We use and work with electricity every day to complete our tasks at work and home. It’s become a daily part of our lives that many of us take for granted. Although it’s a permanent fixture in our day-to-day, most people don’t understand the dangers of electricity. We expect our electrical appliances to function safely as advertised without fear of electric shock. Employers whose employees work with electricity closely should also do everything in their power to ensure their workspace is safe and free of possibly electrocutions.

Despite these facts, electrocutions happen due to a variety of factors including improperly wired electrical system or defective products. The severity of the electric shock will depend on the type of clothing worn, the amount of time the victim was exposed, and the amount of electrical current circulating at that time. Victims may sustain burns, skin and tissue damage, brain damage, or be forced to have a limb amputated. In some cases, an electrocution or electric shock can result in wrongful death.

Most electrocution or electric shock accidents could have been prevented by following basic safety guidelines and best practices. Individuals and especially employers must take these steps and failure to do so can result in a life-altering electric shock accident.

Electrocution Accident Lawyer in Bellingham, Washington

If you or a loved one has suffered from an electrical accident due to another’s negligence or lack of action, then you may have a right to compensation. Find out more from the Washington electrical injury lawyers at PNW Trial Lawyers. Our personal injury attorneys can assess the facts of your case and help you determine the best course of action for a full recovery.

Don’t wait another moment to secure the compensation you deserve. Set up your first consultation with a catastrophic injury attorney at PNW Trial Lawyers by calling (360) 483-5201. PNW Trial Lawyers accepts clients throughout the greater Bellingham and Whatcom County area including surrounding counties such as Skagit County and Snohomish County, Washington.

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What Does Electricity Do to the Body?

Surprisingly enough, the human body is a good conductor of electricity. The cells in the human body are specialized to conduct electrical currents. In fact, our nervous system could not work without electrical currents as that’s how we send signals to the body and brain. More than 99% of the body’s resistance to electric current flow is at the skin. This resistance is measured in what we call ohms. However, if an unexpected strong electric current runs through the human body, the individual may experience severe injury. Approximately 50 volts can cause a dangerous amount of current to flow through a human being.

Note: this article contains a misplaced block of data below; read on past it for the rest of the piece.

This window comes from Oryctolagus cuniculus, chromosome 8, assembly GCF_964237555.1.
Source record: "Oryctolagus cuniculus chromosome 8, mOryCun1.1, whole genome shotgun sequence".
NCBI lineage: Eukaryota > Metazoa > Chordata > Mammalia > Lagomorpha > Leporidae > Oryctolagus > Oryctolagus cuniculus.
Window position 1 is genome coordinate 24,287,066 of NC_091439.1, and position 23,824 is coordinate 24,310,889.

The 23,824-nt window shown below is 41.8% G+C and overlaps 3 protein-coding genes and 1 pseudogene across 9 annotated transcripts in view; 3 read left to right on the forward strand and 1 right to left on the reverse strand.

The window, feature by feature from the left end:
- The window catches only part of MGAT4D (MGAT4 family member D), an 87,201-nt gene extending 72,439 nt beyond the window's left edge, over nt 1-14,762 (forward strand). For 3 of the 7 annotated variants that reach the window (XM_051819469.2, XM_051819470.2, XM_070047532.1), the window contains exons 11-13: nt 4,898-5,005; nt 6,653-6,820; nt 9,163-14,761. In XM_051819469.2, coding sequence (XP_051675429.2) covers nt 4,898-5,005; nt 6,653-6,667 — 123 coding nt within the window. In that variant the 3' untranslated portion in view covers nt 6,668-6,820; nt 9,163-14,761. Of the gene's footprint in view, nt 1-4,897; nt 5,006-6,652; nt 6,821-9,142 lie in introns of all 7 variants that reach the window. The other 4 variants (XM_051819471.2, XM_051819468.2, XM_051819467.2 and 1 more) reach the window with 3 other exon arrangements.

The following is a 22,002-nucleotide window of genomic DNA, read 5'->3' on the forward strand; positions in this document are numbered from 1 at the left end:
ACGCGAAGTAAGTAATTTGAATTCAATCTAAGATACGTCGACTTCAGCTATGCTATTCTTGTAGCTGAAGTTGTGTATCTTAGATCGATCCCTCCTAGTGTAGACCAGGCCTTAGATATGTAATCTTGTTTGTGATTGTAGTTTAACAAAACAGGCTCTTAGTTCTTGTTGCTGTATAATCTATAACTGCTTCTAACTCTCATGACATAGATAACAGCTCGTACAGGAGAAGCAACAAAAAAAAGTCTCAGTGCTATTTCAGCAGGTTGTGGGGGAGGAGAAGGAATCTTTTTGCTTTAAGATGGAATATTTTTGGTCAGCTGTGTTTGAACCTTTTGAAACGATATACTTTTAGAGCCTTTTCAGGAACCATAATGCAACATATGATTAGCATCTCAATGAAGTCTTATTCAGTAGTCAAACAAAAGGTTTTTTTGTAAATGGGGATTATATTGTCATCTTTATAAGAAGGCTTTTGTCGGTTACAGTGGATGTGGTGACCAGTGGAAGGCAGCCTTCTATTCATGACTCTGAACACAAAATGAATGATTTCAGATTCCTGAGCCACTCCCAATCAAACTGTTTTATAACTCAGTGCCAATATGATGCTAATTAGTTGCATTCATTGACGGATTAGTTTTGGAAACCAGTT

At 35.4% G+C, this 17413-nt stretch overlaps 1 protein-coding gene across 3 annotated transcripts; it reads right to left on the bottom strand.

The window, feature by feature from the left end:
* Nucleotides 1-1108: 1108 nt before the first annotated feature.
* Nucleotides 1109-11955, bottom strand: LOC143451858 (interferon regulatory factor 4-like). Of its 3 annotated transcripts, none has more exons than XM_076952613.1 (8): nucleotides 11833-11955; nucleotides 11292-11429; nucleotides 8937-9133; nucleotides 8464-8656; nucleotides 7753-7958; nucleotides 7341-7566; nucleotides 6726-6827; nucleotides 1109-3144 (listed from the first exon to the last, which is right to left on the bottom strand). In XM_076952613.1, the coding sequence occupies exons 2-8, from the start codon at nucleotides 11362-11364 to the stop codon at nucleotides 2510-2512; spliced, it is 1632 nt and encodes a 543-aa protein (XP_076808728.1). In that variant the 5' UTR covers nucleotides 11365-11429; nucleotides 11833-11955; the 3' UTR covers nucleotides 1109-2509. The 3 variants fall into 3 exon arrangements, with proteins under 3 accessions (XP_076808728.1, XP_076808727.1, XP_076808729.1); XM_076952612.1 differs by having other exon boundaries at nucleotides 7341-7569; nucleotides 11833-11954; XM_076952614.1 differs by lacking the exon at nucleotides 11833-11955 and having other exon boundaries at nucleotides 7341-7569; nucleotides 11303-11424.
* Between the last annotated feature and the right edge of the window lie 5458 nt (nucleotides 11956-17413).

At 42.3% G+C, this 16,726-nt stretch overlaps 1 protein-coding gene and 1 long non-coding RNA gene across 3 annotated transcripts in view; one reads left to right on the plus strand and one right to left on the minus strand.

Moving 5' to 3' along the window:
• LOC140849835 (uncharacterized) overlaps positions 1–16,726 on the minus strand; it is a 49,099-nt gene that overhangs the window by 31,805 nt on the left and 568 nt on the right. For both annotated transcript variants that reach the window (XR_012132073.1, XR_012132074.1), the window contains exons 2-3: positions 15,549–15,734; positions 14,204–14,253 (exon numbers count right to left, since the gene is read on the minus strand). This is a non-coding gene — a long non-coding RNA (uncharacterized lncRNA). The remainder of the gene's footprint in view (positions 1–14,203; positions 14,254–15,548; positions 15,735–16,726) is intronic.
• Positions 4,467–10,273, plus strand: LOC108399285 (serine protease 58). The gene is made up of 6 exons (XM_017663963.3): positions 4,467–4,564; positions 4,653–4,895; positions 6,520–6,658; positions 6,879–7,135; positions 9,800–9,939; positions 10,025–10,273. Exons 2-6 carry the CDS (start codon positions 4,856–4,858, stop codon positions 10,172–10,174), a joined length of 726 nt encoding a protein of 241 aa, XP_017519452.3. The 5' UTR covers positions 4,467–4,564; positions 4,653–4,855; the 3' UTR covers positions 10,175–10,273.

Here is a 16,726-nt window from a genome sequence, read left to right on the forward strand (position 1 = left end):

If a person sustains an electric injury, then the shock could cause their muscles to be stimulated by the current flowing through their nervous system. Currents above 10 mA can cause people to experience a violent spasm or be unable to move for a period of time. Muscles, tendons, and ligaments may tear as a result of the shock and if the current is lasting or high it could result in serious burns.

Electric shocks can also cause cardiac arrest. Our heart is a muscle and is controlled by the electrical impulses our body produces. Currents outside of the body will naturally pass through the heart when they enter the body and could disrupt a person’s heartbeat. This irregular heartbeat could then result in a total disorganization of rhythm known as ventricular fibrillation. When this occurs, the heart will stop pumping and therefore the victim’s blood will stop circulating. If the victim doesn’t have a healthy heartbeat restored by a defibrillator in time, they could perish as a result.

Electric currents don’t just pass through the heart, the current also passes through other parts of the body including necessary organs. Currents above 10,000 mA could cause serious internal burns and some victims will even require amputation. The nervous system is also susceptible to electric shocks. Nerve damage from high electric currents can result in pain, numbness, tingling, weakness, or all-around difficulty moving a limb or multiple parts of the body.